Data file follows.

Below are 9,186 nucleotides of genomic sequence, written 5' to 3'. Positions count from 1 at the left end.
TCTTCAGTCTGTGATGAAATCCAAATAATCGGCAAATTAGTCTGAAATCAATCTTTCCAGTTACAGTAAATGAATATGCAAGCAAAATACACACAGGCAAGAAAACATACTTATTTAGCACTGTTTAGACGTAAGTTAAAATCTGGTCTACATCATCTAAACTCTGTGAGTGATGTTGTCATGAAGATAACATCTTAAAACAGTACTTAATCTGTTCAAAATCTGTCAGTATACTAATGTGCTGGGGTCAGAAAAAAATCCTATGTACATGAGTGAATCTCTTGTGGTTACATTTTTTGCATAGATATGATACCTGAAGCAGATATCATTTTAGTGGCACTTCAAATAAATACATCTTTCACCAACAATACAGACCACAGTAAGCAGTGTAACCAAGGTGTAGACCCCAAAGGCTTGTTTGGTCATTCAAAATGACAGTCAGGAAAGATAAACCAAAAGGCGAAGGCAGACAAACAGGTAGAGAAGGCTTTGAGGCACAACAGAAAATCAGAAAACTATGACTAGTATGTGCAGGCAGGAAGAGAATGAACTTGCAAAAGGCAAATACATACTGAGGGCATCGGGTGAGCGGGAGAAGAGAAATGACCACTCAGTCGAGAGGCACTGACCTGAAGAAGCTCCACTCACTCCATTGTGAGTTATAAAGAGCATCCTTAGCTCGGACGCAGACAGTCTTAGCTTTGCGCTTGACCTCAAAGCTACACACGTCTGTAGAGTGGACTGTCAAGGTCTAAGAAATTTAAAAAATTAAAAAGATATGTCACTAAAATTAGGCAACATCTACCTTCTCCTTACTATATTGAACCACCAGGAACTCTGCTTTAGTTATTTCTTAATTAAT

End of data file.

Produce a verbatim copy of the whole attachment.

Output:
Below are 9,186 nucleotides of genomic sequence, written 5' to 3'. Positions count from 1 at the left end.
TCTTCAGTCTGTGATGAAATCCAAATAATCGGCAAATTAGTCTGAAATCAATCTTTCCAGTTACAGTAAATGAATATGCAAGCAAAATACACACAGGCAAGAAAACATACTTATTTAGCACTGTTTAGACGTAAGTTAAAATCTGGTCTACATCATCTAAACTCTGTGAGTGATGTTGTCATGAAGATAACATCTTAAAACAGTACTTAATCTGTTCAAAATCTGTCAGTATACTAATGTGCTGGGGTCAGAAAAAAATCCTATGTACATGAGTGAATCTCTTGTGGTTACATTTTTTGCATAGATATGATACCTGAAGCAGATATCATTTTAGTGGCACTTCAAATAAATACATCTTTCACCAACAATACAGACCACAGTAAGCAGTGTAACCAAGGTGTAGACCCCAAAGGCTTGTTTGGTCATTCAAAATGACAGTCAGGAAAGATAAACCAAAAGGCGAAGGCAGACAAACAGGTAGAGAAGGCTTTGAGGCACAACAGAAAATCAGAAAACTATGACTAGTATGTGCAGGCAGGAAGAGAATGAACTTGCAAAAGGCAAATACATACTGAGGGCATCGGGTGAGCGGGAGAAGAGAAATGACCACTCAGTCGAGAGGCACTGACCTGAAGAAGCTCCACTCACTCCATTGTGAGTTATAAAGAGCATCCTTAGCTCGGACGCAGACAGTCTTAGCTTTGCGCTTGACCTCAAAGCTACACACGTCTGTAGAGTGGACTGTCAAGGTCTAAGAAATTTAAAAAATTAAAAAGATATGTCACTAAAATTAGGCAACATCTACCTTCTCCTTACTATATTGAACCACCAGGAACTCTGCTTTAGTTATTTCTTAATTAAT